Explainer: Booster shots may be way around waning jab effectiveness for some
The fizz of excitement that greeted the roll-out of the Covid-19 vaccine has gone flat . The dividends are being seen and people are determined to get back to the office or make up ground lost in their businesses and social lives during the pandemic.
The new questions are practical ones around whether protection from the vaccines is waning and who should get booster shots.
The most reliable evidence around how the protection from Covid-19 is being sustained among the fully vaccinated has been researched by the National Immunisation Advisory Committee (Niac).
It was part of its assessment which led to a recommendation to give a booster shot to people aged over 80 living in the community and those over 65 in long-term residential care.
It concluded that evidence from Israel and the US indicated some reduction in protection against infection has been seen.
But the fully vaccinated still have good immunity against becoming very sick with Covid-19 if they pick up the virus.
People over 65
There has been an increase in breakthrough infections in fully vaccinated people aged over 65. This may have resulted from waning immunity in older people as restrictions are eased and people are mixing more. Added to this is the emergence of the more infectious Delta variant.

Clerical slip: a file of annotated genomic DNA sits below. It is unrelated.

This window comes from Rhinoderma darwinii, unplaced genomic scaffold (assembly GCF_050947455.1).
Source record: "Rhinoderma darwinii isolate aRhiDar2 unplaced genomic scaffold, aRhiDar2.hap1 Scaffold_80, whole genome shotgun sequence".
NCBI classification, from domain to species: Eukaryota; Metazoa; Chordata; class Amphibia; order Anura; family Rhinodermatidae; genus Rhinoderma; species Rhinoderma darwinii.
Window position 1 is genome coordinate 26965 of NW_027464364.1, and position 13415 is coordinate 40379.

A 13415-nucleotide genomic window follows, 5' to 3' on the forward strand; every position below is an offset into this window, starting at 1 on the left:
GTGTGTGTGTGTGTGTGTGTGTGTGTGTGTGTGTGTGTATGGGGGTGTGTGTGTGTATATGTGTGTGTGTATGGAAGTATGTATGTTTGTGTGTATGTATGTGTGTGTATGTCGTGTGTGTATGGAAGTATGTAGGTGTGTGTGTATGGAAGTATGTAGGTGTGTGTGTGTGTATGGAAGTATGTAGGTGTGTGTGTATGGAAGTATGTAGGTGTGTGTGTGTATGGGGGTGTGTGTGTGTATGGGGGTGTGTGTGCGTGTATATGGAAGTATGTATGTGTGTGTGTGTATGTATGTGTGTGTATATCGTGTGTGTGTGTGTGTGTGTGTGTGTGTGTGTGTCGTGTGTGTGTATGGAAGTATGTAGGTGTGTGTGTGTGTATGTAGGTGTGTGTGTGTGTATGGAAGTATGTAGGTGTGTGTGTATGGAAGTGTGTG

The proportion of these infections was highest in people over 80. So far it seems vaccine effectiveness has been maintained, with the majority of breakthrough infections associated with mild illness, said Niac.
Outbreaks of Covid-19 in nursing homes and other long-term residential facilities are again being reported although the numbers are small.
Residents may have less protection from vaccines due to their age and underlying conditions.
Between June 27 and August 30, there were 533 Covid-19 cases in nursing homes. There is data on 431 cases showing 10 people, median age 88, were hospitalised and eight died. About 95pc of residents and 81pc of staff were vaccinated.
There were more insights from a review by a group of scientists, including some at the World Health Organisation (WHO) and the US Food and Drugs Administration (FDA) published in The Lancet yesterday.
They noted that even if levels of antibodies – the protective protein produced by the vaccinated person’s immune system – wane over time, this doesn’t necessarily predict reductions in the efficacy of vaccines against severe disease.
This could be because protection against severe disease is mediated not only by antibody responses, which might be relatively short-lived for some vaccines, but also by memory responses and cell-mediated immunity, which are generally longer-lived.
The way around waning protection for some vulnerable groups is to offer them another jab. A third jab will be offered here to people whose immune system is very low, residents in long-term care facilities, and the over-80s.
The experts writing in The Lancet said new forms of the old vaccine – with protection against specific variants built in – might be the way to go. The effectiveness of boosters developed specifically to match potential newer variants could be greater and longer lived than boosters using current vaccines. A similar strategy is used for influenza vaccines, for which each annual vaccine is based on the most current data about circulating strains. This increases the chance the vaccine will remain effective even if there are further changes in strains, they said.